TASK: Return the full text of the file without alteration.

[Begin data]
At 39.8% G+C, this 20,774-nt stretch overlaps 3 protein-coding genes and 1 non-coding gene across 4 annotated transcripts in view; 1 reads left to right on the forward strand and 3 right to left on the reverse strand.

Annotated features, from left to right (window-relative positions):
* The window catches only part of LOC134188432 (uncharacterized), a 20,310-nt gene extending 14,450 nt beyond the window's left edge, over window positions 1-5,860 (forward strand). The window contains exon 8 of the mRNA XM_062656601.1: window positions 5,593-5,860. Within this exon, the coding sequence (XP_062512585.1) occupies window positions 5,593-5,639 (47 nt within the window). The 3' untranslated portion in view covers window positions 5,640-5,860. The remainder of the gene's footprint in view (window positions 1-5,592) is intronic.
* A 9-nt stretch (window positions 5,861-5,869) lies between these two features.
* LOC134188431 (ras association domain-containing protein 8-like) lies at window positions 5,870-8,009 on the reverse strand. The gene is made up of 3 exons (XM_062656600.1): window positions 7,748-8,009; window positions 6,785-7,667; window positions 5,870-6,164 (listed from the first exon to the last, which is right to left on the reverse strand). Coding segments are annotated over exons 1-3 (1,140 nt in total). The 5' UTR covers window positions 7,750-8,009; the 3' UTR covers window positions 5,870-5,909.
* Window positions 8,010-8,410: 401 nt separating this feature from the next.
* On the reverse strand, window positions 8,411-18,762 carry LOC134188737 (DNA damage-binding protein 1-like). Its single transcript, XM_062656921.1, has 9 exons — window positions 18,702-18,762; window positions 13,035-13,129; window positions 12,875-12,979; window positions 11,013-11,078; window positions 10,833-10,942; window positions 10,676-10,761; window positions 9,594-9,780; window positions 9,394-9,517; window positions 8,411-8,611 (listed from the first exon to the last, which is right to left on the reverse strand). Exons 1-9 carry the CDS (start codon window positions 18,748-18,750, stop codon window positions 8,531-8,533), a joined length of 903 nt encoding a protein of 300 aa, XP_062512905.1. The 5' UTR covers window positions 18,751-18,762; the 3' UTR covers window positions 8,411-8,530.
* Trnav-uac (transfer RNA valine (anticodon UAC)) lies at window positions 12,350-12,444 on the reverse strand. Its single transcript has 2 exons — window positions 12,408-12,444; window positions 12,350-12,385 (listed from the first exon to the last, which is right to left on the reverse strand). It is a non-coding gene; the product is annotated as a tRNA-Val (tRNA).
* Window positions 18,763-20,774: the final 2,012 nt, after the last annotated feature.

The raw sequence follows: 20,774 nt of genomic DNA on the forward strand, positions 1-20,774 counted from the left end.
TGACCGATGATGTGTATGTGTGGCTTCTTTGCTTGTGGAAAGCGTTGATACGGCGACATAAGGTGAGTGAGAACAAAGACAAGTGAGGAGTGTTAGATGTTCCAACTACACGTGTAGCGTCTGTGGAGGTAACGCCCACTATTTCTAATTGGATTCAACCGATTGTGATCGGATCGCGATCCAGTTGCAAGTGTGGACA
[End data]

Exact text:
At 39.8% G+C, this 20,774-nt stretch overlaps 3 protein-coding genes and 1 non-coding gene across 4 annotated transcripts in view; 1 reads left to right on the forward strand and 3 right to left on the reverse strand.

Annotated features, from left to right (window-relative positions):
* The window catches only part of LOC134188432 (uncharacterized), a 20,310-nt gene extending 14,450 nt beyond the window's left edge, over window positions 1-5,860 (forward strand). The window contains exon 8 of the mRNA XM_062656601.1: window positions 5,593-5,860. Within this exon, the coding sequence (XP_062512585.1) occupies window positions 5,593-5,639 (47 nt within the window). The 3' untranslated portion in view covers window positions 5,640-5,860. The remainder of the gene's footprint in view (window positions 1-5,592) is intronic.
* A 9-nt stretch (window positions 5,861-5,869) lies between these two features.
* LOC134188431 (ras association domain-containing protein 8-like) lies at window positions 5,870-8,009 on the reverse strand. The gene is made up of 3 exons (XM_062656600.1): window positions 7,748-8,009; window positions 6,785-7,667; window positions 5,870-6,164 (listed from the first exon to the last, which is right to left on the reverse strand). Coding segments are annotated over exons 1-3 (1,140 nt in total). The 5' UTR covers window positions 7,750-8,009; the 3' UTR covers window positions 5,870-5,909.
* Window positions 8,010-8,410: 401 nt separating this feature from the next.
* On the reverse strand, window positions 8,411-18,762 carry LOC134188737 (DNA damage-binding protein 1-like). Its single transcript, XM_062656921.1, has 9 exons — window positions 18,702-18,762; window positions 13,035-13,129; window positions 12,875-12,979; window positions 11,013-11,078; window positions 10,833-10,942; window positions 10,676-10,761; window positions 9,594-9,780; window positions 9,394-9,517; window positions 8,411-8,611 (listed from the first exon to the last, which is right to left on the reverse strand). Exons 1-9 carry the CDS (start codon window positions 18,748-18,750, stop codon window positions 8,531-8,533), a joined length of 903 nt encoding a protein of 300 aa, XP_062512905.1. The 5' UTR covers window positions 18,751-18,762; the 3' UTR covers window positions 8,411-8,530.
* Trnav-uac (transfer RNA valine (anticodon UAC)) lies at window positions 12,350-12,444 on the reverse strand. Its single transcript has 2 exons — window positions 12,408-12,444; window positions 12,350-12,385 (listed from the first exon to the last, which is right to left on the reverse strand). It is a non-coding gene; the product is annotated as a tRNA-Val (tRNA).
* Window positions 18,763-20,774: the final 2,012 nt, after the last annotated feature.

The raw sequence follows: 20,774 nt of genomic DNA on the forward strand, positions 1-20,774 counted from the left end.
TGACCGATGATGTGTATGTGTGGCTTCTTTGCTTGTGGAAAGCGTTGATACGGCGACATAAGGTGAGTGAGAACAAAGACAAGTGAGGAGTGTTAGATGTTCCAACTACACGTGTAGCGTCTGTGGAGGTAACGCCCACTATTTCTAATTGGATTCAACCGATTGTGATCGGATCGCGATCCAGTTGCAAGTGTGGACA